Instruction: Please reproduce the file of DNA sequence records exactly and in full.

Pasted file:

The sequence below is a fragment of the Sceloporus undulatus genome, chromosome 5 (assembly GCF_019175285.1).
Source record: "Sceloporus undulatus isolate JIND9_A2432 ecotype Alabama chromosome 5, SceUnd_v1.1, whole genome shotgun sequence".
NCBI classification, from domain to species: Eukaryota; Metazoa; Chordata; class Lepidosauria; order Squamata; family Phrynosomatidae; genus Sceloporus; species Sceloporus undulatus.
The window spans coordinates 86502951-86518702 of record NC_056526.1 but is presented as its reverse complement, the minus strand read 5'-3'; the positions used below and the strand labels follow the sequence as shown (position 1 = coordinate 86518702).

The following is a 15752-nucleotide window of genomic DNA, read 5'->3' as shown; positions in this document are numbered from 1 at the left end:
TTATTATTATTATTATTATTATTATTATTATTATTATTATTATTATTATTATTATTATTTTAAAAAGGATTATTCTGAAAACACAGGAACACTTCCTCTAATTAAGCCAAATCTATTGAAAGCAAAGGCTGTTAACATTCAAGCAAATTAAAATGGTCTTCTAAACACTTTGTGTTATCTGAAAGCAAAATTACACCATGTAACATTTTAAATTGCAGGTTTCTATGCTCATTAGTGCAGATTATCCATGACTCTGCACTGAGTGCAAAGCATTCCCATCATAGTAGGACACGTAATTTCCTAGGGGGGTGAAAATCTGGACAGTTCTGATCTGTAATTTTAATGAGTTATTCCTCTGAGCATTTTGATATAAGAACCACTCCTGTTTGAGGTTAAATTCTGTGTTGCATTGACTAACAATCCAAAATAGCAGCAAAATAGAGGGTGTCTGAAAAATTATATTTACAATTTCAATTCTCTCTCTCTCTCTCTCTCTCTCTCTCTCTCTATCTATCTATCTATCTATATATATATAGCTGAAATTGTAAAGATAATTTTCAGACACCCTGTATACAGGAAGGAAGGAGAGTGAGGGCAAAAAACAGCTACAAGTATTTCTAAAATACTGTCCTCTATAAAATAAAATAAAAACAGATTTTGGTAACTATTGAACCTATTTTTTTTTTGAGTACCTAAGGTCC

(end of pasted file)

The sequence below is a fragment of the Sceloporus undulatus genome, chromosome 5 (assembly GCF_019175285.1).
Source record: "Sceloporus undulatus isolate JIND9_A2432 ecotype Alabama chromosome 5, SceUnd_v1.1, whole genome shotgun sequence".
NCBI classification, from domain to species: Eukaryota; Metazoa; Chordata; class Lepidosauria; order Squamata; family Phrynosomatidae; genus Sceloporus; species Sceloporus undulatus.
The window spans coordinates 86502951-86518702 of record NC_056526.1 but is presented as its reverse complement, the minus strand read 5'-3'; the positions used below and the strand labels follow the sequence as shown (position 1 = coordinate 86518702).

The following is a 15752-nucleotide window of genomic DNA, read 5'->3' as shown; positions in this document are numbered from 1 at the left end:
TTATTATTATTATTATTATTATTATTATTATTATTATTATTATTATTATTATTATTATTTTAAAAAGGATTATTCTGAAAACACAGGAACACTTCCTCTAATTAAGCCAAATCTATTGAAAGCAAAGGCTGTTAACATTCAAGCAAATTAAAATGGTCTTCTAAACACTTTGTGTTATCTGAAAGCAAAATTACACCATGTAACATTTTAAATTGCAGGTTTCTATGCTCATTAGTGCAGATTATCCATGACTCTGCACTGAGTGCAAAGCATTCCCATCATAGTAGGACACGTAATTTCCTAGGGGGGTGAAAATCTGGACAGTTCTGATCTGTAATTTTAATGAGTTATTCCTCTGAGCATTTTGATATAAGAACCACTCCTGTTTGAGGTTAAATTCTGTGTTGCATTGACTAACAATCCAAAATAGCAGCAAAATAGAGGGTGTCTGAAAAATTATATTTACAATTTCAATTCTCTCTCTCTCTCTCTCTCTCTCTCTCTCTCTATCTATCTATCTATCTATATATATATAGCTGAAATTGTAAAGATAATTTTCAGACACCCTGTATACAGGAAGGAAGGAGAGTGAGGGCAAAAAACAGCTACAAGTATTTCTAAAATACTGTCCTCTATAAAATAAAATAAAAACAGATTTTGGTAACTATTGAACCTATTTTTTTTTTGAGTACCTAAGGTCC